But the main draw for me personally was the two central characters, particularly that of Richard Richard. His effeminate, sweaty, finger-fondling gestures had me on the floor in tears. Richard Richard didn't even have to say anything funny to make me breathless with laughter. His excitable, pervy grunts and smarmy grin were enough. But fortunately, he did say funny things. VERY funny things. And I memorised all of them pretty sharpish.

I'm not sure which irresponsible parent first bought me, a 12-year-old child, the Bottom box sets on VHS, but I'm pretty glad that they did. Each series was two VHS videos sandwiched together in one massive plastic case. It was about the size of a King James bible, and to me it had just as much cultural value. The only reason I knew the word 'Tolstoy' at the age of 12 was because it was mentioned by Richie, who in series one couldn't get past the first page, and by series three had read the whole thing numerous times through sheer boredom. Although he concluded that he could've jazzed it up a bit, 'put a few nudey pictures in and a couple of car chases'.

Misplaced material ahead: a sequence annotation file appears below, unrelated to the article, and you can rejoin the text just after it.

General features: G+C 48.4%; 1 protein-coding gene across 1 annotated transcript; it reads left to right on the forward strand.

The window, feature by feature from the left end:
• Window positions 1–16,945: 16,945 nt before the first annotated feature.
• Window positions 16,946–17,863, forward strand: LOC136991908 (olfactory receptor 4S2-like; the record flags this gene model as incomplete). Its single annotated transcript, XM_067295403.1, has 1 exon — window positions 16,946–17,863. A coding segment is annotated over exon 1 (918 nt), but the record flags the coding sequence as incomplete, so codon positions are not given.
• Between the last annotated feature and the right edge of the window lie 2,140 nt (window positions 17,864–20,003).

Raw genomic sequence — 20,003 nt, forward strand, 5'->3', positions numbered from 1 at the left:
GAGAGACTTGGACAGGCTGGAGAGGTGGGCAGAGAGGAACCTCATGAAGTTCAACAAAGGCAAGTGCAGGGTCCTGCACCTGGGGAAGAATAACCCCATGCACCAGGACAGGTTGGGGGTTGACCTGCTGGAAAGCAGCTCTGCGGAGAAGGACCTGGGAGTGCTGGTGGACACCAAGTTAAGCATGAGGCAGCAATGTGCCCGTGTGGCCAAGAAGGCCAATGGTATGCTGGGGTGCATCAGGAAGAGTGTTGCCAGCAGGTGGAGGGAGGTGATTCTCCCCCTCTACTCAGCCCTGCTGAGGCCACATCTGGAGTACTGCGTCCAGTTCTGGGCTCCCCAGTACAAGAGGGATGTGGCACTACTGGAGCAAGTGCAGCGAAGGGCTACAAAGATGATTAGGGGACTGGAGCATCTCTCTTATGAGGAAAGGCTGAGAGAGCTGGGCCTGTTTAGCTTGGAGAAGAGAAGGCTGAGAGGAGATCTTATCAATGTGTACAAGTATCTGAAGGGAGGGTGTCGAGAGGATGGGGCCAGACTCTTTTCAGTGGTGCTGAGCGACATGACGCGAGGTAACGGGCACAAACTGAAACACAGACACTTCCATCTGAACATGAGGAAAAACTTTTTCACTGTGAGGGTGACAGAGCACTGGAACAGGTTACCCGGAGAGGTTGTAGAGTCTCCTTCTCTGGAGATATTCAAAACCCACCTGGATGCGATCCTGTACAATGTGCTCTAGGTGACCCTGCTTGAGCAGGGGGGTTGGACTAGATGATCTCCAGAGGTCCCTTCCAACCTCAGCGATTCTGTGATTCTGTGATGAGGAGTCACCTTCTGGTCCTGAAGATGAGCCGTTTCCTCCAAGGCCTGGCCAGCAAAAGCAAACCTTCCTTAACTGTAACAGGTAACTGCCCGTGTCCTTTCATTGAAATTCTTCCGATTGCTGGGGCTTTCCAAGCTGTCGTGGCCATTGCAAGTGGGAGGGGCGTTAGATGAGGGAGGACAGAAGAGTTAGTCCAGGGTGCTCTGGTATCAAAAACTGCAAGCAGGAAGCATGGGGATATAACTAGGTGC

My Bottom library rapidly expanded to include series 1-3, the outtakes video Bottom Fluff, the live shows (which my parents would never let me watch in front of my schoolfriends, for fear they would be outed for the irresponsible guardians they were), the reprehensible Guest House Paradiso (I forgave the flaws purely because it was Richie and Eddie on a BIG screen!) and an odd straight-to-video compilation of the live shows, segued together by a succession of different characters played by a bloke who now appears in Santander adverts. After what was probably 30 viewings, the chest-aching laughs wore off and I began to study the show. I became familiar with every movement and facial expression in each scene, I knew the camera pans, the shots, guessed where various overdubs were, learned the names of all the cast members and discovered continuity errors. ANYTHING that was new in the frame, I found it, like a pitiable game of Where's Wally?